While the link to Southwest Airlines’ preboarding may no longer be on their website, the policy still very much exists, and is great for ensuring a photographer’s gear is properly stowed in the overhead bin, rather than praying for bin space after other passengers have boarded.
So, for those of you needing the exact wording of Southwest Airlines’ preboarding policy for photographers and videographers, copy and print the following
To accommodate the special requirements of photographers and videographers, Southwest will make the following exceptions to carryon baggage and preboarding policies.
- The Federal Aviation Administration has mandated a new carryon policy for all airlines that limits Customers to one bag and one, smaller personal item. All credentialed news media utilizing Southwest Airlines will be required to adhere to the new carryon policy; there will be no exceptions to this federal requirement.
- All news media are reminded that because of enhanced security measures in place, only ticketed media will be allowed access beyond an airport’s security checkpoint.
- Media cameras will be exempt from the sizing box restriction imposed on other carryon luggage. However, the equipment will count as the passenger’s personal item. Also, if the camera is to be secured in a seat, a ticket must be purchased for that seat.
- Preboarding privileges will be extended to photographers and videographers to ensure that the camera equipment is stowed properly. Photographers and videographers will be allowed to preboard after Customers with disabilities, unaccompanied minors, or other Customers needing assistance. The request to preboard must be made at the time of check-in at the gate when a boarding pass is obtained. Preboarding privileges will be extended as long as the media Customer has checked in before the preboarding process has begun.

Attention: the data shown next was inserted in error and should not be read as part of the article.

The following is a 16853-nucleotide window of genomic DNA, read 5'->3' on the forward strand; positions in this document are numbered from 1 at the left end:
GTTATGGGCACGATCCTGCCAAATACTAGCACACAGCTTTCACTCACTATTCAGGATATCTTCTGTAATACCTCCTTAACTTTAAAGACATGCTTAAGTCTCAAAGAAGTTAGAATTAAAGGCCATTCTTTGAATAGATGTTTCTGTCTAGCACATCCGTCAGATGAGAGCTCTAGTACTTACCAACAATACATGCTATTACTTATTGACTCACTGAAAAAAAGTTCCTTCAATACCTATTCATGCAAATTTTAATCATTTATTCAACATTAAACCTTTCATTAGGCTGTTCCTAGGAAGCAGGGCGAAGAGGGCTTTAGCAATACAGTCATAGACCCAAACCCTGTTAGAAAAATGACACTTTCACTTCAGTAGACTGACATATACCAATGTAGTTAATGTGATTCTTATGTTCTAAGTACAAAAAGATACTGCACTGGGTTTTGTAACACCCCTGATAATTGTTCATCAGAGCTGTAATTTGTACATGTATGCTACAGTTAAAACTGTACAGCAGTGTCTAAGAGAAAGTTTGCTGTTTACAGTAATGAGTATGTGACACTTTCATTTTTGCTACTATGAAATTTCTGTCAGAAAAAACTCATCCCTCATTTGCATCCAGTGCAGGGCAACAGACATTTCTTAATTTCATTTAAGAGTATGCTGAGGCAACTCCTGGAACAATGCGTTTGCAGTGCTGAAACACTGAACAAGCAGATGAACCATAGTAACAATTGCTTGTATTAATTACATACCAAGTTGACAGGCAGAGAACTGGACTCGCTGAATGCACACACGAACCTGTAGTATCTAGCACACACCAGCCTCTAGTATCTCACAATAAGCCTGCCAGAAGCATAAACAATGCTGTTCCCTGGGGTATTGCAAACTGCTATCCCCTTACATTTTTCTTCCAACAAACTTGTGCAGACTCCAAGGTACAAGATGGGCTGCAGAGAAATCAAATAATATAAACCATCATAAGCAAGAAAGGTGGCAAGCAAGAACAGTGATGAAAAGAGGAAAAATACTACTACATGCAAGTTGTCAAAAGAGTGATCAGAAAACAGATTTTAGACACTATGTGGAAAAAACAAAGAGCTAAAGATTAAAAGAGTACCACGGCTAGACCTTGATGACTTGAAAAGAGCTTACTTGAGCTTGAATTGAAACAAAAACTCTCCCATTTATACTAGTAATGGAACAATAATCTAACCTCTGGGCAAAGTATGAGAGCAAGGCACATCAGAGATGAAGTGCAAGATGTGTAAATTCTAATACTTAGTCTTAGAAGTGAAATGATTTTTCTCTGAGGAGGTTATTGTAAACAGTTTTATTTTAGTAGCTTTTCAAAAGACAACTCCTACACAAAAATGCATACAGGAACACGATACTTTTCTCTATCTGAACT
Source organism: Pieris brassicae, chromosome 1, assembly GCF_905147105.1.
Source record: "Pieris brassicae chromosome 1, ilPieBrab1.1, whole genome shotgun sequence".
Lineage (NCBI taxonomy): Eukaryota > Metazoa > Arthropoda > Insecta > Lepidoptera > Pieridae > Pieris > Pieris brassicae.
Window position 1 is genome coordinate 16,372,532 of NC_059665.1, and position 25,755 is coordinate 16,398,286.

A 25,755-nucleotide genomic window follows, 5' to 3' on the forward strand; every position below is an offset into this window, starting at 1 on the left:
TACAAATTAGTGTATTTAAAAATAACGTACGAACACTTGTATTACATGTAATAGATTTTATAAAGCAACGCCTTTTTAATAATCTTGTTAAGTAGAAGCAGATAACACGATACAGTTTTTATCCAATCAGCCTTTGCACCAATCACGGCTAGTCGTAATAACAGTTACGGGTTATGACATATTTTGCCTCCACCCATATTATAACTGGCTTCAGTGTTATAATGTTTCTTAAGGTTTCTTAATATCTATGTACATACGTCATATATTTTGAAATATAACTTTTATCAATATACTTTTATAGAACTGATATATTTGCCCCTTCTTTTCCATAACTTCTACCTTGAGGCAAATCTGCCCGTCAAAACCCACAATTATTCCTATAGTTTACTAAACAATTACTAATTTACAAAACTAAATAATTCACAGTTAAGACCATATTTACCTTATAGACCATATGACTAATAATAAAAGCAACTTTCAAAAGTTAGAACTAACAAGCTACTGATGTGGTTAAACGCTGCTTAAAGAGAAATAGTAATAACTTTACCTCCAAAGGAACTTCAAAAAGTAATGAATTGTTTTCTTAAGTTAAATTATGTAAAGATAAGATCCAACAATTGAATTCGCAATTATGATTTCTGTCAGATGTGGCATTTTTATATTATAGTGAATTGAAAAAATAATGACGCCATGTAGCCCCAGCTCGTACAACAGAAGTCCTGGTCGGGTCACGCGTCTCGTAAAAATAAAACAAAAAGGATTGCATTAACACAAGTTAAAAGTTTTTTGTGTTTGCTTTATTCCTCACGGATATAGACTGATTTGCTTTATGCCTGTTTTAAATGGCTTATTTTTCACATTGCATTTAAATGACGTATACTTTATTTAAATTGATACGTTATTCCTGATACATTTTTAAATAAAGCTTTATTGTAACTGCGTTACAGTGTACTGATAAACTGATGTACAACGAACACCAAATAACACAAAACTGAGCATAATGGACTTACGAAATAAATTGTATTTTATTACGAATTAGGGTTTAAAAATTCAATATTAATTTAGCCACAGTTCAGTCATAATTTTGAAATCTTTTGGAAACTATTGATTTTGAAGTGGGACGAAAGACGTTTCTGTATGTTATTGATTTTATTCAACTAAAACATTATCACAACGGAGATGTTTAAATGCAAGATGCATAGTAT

In 1998, Southwest revised its carryon baggage and preboarding policies to improve the operation’s efficiency and to enhance Customers comfort. As part of these revisions, any camera not meeting the carryon size requirements would have to be checked as luggage or a ticket would have to be purchased so that the camera could be secured in its own seat on the aircraft. These requirements simply didn’t work. Based on the vast feedback the airline received, Southwest further refined its policies to meet the needs of the working news media.
Remember not to abuse this privilege. If you’re going on vacation with a camera on each shoulder … get in line like everyone else. Abusing Southwest Airline’s courtesy, as I have seen done in the past, can cause the airline to eliminate the media preboarding policy. Also … once you board, do not sit in an exit row, not only is it not allowed, its also really bad karma.
For those who live in an area where no credentialing is available, such as where I live, a gate agent may ask to actually see your gear or for a business card. I have been using a National Press Photographers Association (NPPA) ID Card with no problems, but make sure you are who you say you are … gate agents see everything everyday and can spot those who aren’t who they say they are a mile away.
For those that need more help in this area … just drop me an email.